Was this page helpful?
Your feedback about this content is important. Let us know what you think.
Additional feedback?
1500 characters remaining
Export (0) Print
Expand All
Important This document may not represent best practices for current development, links to downloads and other resources may no longer be valid. Current recommended version can be found here.

System::String Handling in Visual C++

Updated: October 2009

This topic discusses how the Visual C++ compiler processes string literals when you run it by using the /clr compiler option. To use /clr, you must also use the common language runtime (CLR), C++/CLI syntax and managed objects. For more information about /clr, see /clr (Common Language Runtime Compilation).

When you use /clr, the compiler converts string literals to strings of type String. However, to preserve backward compatibility with existing code, there are these exceptions:

  • Exception handling. When a string literal is thrown, the compiler catches it as a string literal.

  • Template deduction. When a string literal is passed as a template argument, the compiler does not convert it to a String. String literals passed as a generic argument are promoted to String.

The compiler also has built-in support for the following operators, which you can override to customize their behavior:

  • System::String ^ operator +( System::String, System::String);

  • System::String ^ operator +( System::Object, System::String);

  • System::String ^ operator +( System::String, System::Object);

When passed a String, the compiler will box, if necessary, and then concatenate the object (with ToString) with the string.

When you compile by using /clr:oldSyntax, string literals are not converted to String.

NoteNote:

The caret ("^") indicates that the declared variable is a handle to a C++/CLI managed object.

For more information see C++ String Literals.

// string_operators.cpp
// compile by using: /clr
// In the following code, the caret ("^") indicates that the 
// declared variable is a handle to a C++/CLI managed object.
using namespace System;

int main() {
   String ^ a = gcnew String("abc");
   String ^ b = "def";   // same as gcnew form
   Object ^ c = gcnew String("ghi");

   char d[100] = "abc";

   // variables of System::String that return a System::String
   Console::WriteLine(a + b);
   Console::WriteLine(a + c);
   Console::WriteLine(c + a);

   // accessing a character in the string
   Console::WriteLine(a[2]);

   // concatenation of three System::Strings
   Console::WriteLine(a + b + c);

   // concatenation of a System::String and string literal
   Console::WriteLine(a + "zzz");

   // you can append to a System::String ^
   Console::WriteLine(a + 1);
   Console::WriteLine(a + 'a');
   Console::WriteLine(a + 3.1);

   // test System::String ^ for equality
   a += b;
   Console::WriteLine(a);
   a = b;
   if (a == b)
      Console::WriteLine("a and b are equal");

   a = "abc";
   if (a != b)
      Console::WriteLine("a and b are not equal");

   // System:String ^ and tracking reference
   String^% rstr1 = a;
   Console::WriteLine(rstr1);

   // testing an empty System::String ^
   String ^ n;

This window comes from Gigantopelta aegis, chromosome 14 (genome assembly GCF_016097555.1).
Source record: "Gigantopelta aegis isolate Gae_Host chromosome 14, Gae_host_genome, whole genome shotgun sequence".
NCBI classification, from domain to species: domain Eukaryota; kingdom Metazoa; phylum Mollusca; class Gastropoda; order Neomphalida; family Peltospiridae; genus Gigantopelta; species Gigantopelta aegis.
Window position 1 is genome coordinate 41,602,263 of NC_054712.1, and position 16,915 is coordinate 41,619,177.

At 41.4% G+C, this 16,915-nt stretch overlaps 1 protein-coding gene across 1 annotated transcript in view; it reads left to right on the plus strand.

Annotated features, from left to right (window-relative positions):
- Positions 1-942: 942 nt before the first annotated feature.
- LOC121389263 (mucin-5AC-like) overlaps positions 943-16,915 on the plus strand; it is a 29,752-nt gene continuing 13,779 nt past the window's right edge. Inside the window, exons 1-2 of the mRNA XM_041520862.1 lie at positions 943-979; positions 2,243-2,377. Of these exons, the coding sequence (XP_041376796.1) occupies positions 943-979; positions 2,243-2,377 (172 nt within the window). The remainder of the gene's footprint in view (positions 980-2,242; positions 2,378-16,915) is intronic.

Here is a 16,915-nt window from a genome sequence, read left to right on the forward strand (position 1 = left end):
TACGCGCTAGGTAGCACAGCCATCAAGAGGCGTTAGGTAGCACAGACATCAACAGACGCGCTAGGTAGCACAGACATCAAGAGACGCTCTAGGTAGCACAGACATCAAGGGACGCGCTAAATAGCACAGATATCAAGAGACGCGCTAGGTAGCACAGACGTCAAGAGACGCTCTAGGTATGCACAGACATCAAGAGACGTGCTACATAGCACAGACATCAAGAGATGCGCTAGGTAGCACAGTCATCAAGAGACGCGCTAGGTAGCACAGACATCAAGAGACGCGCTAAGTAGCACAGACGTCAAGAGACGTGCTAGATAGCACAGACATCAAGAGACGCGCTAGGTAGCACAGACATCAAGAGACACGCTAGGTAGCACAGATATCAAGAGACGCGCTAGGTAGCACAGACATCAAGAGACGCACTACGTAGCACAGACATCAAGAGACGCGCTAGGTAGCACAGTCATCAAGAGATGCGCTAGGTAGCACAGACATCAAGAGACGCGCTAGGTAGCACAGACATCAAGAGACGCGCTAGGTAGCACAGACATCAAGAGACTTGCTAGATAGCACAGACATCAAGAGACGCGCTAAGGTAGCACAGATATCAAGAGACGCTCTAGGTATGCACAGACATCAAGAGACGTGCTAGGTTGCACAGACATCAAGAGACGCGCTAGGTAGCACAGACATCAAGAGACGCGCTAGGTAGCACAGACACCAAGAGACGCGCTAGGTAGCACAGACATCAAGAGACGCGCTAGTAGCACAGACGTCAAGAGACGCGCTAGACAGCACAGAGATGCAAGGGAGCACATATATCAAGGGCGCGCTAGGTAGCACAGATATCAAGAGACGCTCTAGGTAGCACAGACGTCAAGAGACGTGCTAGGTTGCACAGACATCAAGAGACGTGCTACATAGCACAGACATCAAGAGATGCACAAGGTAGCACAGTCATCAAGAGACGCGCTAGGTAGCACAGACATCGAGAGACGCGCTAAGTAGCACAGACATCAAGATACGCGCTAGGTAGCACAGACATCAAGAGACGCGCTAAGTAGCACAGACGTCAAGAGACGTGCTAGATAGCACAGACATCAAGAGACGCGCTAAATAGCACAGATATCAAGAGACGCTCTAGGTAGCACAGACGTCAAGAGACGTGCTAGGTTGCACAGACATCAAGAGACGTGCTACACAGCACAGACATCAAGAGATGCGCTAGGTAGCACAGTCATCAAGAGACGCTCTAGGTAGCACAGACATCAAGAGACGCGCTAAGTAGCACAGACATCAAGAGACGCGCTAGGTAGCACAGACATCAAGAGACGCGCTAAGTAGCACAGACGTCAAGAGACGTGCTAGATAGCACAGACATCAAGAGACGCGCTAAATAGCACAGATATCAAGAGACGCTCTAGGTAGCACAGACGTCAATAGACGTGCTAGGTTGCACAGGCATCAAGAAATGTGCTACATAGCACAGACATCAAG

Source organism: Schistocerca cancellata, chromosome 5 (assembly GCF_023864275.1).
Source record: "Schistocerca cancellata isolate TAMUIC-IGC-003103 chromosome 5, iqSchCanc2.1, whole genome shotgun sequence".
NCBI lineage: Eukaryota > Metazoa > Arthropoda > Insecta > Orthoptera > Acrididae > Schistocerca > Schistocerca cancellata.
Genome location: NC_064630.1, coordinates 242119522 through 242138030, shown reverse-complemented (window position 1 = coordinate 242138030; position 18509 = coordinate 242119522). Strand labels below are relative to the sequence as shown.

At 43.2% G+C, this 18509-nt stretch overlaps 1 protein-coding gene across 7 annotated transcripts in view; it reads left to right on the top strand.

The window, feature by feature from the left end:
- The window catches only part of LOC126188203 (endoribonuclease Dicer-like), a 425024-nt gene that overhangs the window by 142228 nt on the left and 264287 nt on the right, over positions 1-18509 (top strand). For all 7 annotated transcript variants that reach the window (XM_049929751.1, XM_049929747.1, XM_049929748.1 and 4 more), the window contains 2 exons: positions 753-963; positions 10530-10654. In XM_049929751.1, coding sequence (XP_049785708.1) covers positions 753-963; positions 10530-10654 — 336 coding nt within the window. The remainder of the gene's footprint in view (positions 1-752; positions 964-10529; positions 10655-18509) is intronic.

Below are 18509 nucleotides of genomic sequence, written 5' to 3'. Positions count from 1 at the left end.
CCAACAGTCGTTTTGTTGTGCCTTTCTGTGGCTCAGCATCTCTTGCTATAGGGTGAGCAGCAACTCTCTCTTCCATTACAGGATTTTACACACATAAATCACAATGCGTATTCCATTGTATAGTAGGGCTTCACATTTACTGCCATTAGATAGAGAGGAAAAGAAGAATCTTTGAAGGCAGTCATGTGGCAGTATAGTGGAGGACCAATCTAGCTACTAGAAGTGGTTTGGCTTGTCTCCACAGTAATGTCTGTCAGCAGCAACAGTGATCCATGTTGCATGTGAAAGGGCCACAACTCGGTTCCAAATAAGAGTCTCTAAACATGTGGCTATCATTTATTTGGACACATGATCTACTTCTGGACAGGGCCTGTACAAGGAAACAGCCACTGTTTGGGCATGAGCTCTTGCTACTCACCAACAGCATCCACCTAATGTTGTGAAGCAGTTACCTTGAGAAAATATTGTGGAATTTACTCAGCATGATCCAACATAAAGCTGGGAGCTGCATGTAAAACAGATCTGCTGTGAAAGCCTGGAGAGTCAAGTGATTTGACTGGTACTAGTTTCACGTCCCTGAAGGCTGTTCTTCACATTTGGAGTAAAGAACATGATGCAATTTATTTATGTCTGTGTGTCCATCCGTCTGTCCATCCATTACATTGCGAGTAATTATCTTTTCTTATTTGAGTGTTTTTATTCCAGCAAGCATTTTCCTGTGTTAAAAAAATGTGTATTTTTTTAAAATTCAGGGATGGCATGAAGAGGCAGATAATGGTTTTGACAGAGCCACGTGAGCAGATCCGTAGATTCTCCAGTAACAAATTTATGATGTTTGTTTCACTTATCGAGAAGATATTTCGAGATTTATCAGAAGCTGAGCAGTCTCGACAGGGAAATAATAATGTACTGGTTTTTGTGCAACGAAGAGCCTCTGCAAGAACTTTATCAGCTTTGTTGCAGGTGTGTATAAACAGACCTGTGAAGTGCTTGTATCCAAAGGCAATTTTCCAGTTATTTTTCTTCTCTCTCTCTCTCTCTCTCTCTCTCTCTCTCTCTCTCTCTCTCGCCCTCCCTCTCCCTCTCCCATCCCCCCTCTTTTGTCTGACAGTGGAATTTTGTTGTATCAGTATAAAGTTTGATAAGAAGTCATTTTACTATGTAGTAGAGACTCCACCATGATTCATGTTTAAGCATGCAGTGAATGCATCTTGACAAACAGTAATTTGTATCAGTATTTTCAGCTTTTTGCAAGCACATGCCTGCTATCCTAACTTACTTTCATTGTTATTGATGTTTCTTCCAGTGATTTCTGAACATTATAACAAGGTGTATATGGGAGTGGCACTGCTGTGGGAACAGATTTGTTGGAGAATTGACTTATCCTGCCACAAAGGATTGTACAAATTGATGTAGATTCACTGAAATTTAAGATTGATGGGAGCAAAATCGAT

if (n == nullptr)
      Console::WriteLine("n is empty");
}
abcdef abcghi ghiabc c abcdefghi abczzz abc1 abc97 abc3.1 abcdef a and b are equal a and b are not equal abc n is empty

The following sample shows that you can overload the compiler-provided operators, and that the compiler will find a function overload based on the String type.

// string_operators_2.cpp
// compile by using: /clr
using namespace System;

// a string^ overload will be favored when calling with a String
void Test_Overload(const char * a) { 
   Console::WriteLine("const char * a"); 
}
void Test_Overload(String ^ a) { 
   Console::WriteLine("String ^ a"); 
}

// overload will be called instead of compiler defined operator
String ^ operator +(String ^ a, String ^ b) {
   return ("overloaded +(String ^ a, String ^ b)");
}

// overload will be called instead of compiler defined operator
String ^ operator +(Object ^ a, String ^ b) {
   return ("overloaded +(Object ^ a, String ^ b)");
}

// overload will be called instead of compiler defined operator
String ^ operator +(String ^ a, Object ^ b) {
   return ("overloaded +(String ^ a, Object ^ b)");
}

int main() {
   String ^ a = gcnew String("abc");
   String ^ b = "def";   // same as gcnew form
   Object ^ c = gcnew String("ghi");

   char d[100] = "abc";

   Console::WriteLine(a + b);
   Console::WriteLine(a + c);
   Console::WriteLine(c + a);

   Test_Overload("hello");
   Test_Overload(d);
}
overloaded +(String ^ a, String ^ b) overloaded +(String ^ a, Object ^ b) overloaded +(Object ^ a, String ^ b) String ^ a const char * a

The following sample shows that the compiler distinguishes between native strings and String strings.

// string_operators_3.cpp
// compile by using: /clr
using namespace System;
int func() {
   throw "simple string";   // const char *
};

int func2() {
   throw "string" + "string";   // returns System::String
};

template<typename T>
void func3(T t) {
   Console::WriteLine(T::typeid);
}

int main() {
   try {
      func();
   }
   catch(char * e) {
      Console::WriteLine("char *");
   }

   try {
      func2();
   }
   catch(String^ str) {
      Console::WriteLine("String^ str");
   }

   func3("string");   // const char *
   func3("string" + "string");   // returns System::String
}
char * String^ str System.SByte* System.String

Compiler option: /clr

Date

History

Reason

October 2009

Added context to associate C++/CLI syntax with the /clr compiler switch.

Customer feedback.

Community Additions

ADD
Show:
© 2015 Microsoft